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Huge Portraits of Dallas Faces Adorn Downtown Facades 22

The largest street photography exhibit in Dallas history will celebrate what best distinguishes one city from the next as well as any other city from Dallas—its architecture, its public art and most of all, its people.

Local photographer Richard Andrew Sharum created Observe Dallas last summer as a public art installation project to inform and remind the city of its own design and existence through large-scale photographic portraits that span the exteriors of staple downtown buildings.

All eight of the prints were shot in Dallas between 2006 and 2014 and portray familiar yet unique Dallas scenes, like the working class downtown and a family in Klyde Warren Park. The prints will be displayed week-by-week until Sunday, May 31 at different downtown locales. The third print, titled Ronnie, went public Monday at 550 S. Ervay St.

The first print, called One Main Place, was installed on Friday, April 10 and will be on display at 211 N. Ervay Street until April 2016. The black and white photograph portrays a homeless citizen sitting on a bench downtown and looking upward on a bright, sunny day.

One Main Place

One Main Place

This print is one of two featuring homeless Dallasites—a decision Sharum hopes will contribute to a more diverse depiction of the city’s makeup and inspire solutions to the growing homelessness in the area, according to a press release.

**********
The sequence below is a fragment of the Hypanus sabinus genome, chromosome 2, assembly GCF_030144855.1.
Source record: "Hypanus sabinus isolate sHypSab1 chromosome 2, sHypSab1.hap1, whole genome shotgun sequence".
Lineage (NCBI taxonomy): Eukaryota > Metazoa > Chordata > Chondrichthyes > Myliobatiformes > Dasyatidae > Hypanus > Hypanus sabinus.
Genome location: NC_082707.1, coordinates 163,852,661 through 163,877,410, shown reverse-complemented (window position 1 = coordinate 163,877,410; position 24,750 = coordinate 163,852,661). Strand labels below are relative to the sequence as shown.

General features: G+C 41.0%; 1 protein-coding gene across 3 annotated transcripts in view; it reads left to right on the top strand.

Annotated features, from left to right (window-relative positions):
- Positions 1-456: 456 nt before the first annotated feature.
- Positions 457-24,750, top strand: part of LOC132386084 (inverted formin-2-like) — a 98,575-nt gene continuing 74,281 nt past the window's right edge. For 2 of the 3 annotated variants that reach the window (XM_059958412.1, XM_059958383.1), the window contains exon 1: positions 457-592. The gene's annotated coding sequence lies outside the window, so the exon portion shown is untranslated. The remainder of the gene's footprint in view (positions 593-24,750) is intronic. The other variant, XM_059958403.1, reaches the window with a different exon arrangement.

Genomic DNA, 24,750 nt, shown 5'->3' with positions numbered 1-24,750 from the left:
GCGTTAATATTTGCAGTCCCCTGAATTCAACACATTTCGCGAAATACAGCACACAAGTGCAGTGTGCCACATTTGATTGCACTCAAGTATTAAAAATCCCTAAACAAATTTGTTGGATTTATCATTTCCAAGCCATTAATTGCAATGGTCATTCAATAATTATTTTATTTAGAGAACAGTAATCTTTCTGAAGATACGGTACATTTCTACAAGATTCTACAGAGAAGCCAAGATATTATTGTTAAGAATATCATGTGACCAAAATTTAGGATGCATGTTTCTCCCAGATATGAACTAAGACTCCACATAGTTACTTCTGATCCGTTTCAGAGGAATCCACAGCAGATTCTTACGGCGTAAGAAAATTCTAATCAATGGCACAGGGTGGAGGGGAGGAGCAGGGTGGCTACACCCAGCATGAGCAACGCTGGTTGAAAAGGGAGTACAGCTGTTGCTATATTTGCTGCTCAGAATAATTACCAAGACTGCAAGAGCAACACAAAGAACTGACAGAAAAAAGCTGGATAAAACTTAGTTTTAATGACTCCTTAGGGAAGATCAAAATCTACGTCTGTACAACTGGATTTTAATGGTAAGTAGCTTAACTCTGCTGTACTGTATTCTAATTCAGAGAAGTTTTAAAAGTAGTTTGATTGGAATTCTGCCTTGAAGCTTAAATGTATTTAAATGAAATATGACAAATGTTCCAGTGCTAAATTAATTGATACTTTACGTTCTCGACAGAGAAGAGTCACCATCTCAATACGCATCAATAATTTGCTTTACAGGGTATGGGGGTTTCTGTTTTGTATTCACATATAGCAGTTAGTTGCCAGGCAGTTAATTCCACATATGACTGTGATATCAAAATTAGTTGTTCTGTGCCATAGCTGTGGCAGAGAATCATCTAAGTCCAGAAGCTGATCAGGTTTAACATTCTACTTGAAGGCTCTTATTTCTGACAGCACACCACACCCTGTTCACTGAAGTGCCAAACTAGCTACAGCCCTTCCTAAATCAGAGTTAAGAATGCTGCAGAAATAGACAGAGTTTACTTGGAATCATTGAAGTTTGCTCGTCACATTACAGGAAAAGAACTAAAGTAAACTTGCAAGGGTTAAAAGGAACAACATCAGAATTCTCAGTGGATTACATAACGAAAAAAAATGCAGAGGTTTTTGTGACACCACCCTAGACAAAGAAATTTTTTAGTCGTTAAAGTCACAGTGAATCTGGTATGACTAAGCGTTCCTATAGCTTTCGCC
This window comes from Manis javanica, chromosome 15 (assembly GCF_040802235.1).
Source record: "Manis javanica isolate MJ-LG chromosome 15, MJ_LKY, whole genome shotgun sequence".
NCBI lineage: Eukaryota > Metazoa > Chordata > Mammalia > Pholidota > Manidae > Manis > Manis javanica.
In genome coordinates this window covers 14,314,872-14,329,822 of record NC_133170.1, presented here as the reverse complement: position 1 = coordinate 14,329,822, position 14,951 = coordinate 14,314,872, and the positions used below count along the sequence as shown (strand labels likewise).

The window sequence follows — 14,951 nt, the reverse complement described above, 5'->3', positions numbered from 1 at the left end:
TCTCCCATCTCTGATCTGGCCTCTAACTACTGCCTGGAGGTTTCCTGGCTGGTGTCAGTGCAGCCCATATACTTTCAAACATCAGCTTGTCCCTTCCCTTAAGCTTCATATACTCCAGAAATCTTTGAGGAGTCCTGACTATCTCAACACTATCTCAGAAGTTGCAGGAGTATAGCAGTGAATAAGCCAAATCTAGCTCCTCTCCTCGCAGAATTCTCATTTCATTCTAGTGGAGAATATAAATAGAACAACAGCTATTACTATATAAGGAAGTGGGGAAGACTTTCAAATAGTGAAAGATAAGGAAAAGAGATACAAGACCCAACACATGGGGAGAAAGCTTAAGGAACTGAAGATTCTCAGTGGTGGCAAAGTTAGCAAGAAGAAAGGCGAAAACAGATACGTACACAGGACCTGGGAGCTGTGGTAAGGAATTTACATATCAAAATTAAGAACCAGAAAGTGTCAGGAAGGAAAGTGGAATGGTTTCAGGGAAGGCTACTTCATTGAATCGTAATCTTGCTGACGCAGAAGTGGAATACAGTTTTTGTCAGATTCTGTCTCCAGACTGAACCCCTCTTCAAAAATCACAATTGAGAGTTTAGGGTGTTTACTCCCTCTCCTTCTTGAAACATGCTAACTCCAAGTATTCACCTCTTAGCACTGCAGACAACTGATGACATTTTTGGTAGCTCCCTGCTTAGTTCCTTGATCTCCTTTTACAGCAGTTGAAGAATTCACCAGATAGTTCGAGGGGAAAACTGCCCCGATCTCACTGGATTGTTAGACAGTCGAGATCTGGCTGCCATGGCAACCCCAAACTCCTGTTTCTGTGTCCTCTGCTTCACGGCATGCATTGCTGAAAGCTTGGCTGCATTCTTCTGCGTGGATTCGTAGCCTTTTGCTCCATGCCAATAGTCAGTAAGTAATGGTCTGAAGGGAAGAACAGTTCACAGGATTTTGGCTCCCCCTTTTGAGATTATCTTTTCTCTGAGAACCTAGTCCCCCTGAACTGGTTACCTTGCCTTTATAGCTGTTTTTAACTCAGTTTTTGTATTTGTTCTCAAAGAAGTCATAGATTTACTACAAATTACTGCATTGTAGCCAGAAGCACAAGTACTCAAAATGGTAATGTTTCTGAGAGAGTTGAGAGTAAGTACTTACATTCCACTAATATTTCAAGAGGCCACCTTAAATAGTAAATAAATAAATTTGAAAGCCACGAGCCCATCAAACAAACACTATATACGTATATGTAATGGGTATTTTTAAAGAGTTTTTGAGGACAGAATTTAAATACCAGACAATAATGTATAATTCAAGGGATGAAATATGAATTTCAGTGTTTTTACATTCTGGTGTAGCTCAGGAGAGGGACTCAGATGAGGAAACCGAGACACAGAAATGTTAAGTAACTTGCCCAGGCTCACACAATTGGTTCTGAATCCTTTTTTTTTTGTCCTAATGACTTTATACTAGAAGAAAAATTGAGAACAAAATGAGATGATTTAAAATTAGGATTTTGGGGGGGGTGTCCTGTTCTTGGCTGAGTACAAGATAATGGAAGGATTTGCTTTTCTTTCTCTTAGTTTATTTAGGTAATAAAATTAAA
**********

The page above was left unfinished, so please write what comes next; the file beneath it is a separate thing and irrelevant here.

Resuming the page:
“I truly believe observation is the key to empathy and education, two ideals that are important to the progression of mankind,” Sharum says in a press release. “I want these images to inspire people to pay attention to their surroundings, whether it’s addressing the homeless issue, something I find people are afraid to talk about, or simply creating their own works of public art. Everyone is equal in these photographs.”

Sharum also hopes to capture the city of Dallas in its present state and to employ downtown as his own gallery for the public to experience, according to a press release.

“Downtown Dallas is beautiful and its architecture is historic. By photographing these people and buildings as they are now, I can do my part in documenting the history of the city as it is now,” he says in a press release.

Here’s the schedule for the spring exhibition:

April 10 – April 2016: One Main Place, 2014 at 211 N. Ervay St.
April 13 – May 25: Metro Bar, 2006 at 800 Main St.
April 20 – May 11: Ronnie, 2014, at 500 S. Ervay St.
April 27 – May 18: Father and Daughter, 2006 at 325 N. Saint Paul St.
May 4 – May 31: Father and Son, 2014 at 601 Elm St.
May 11 – May 31: Homeless Woman, 2014 at 500 S. Ervay St.
May 18 – May 31: Woman at Crosswalk, 2014 at 325 N. Saint Paul St.
May 25 – May 31: Immigrant Reform Protest, 2006 at 800 Main St.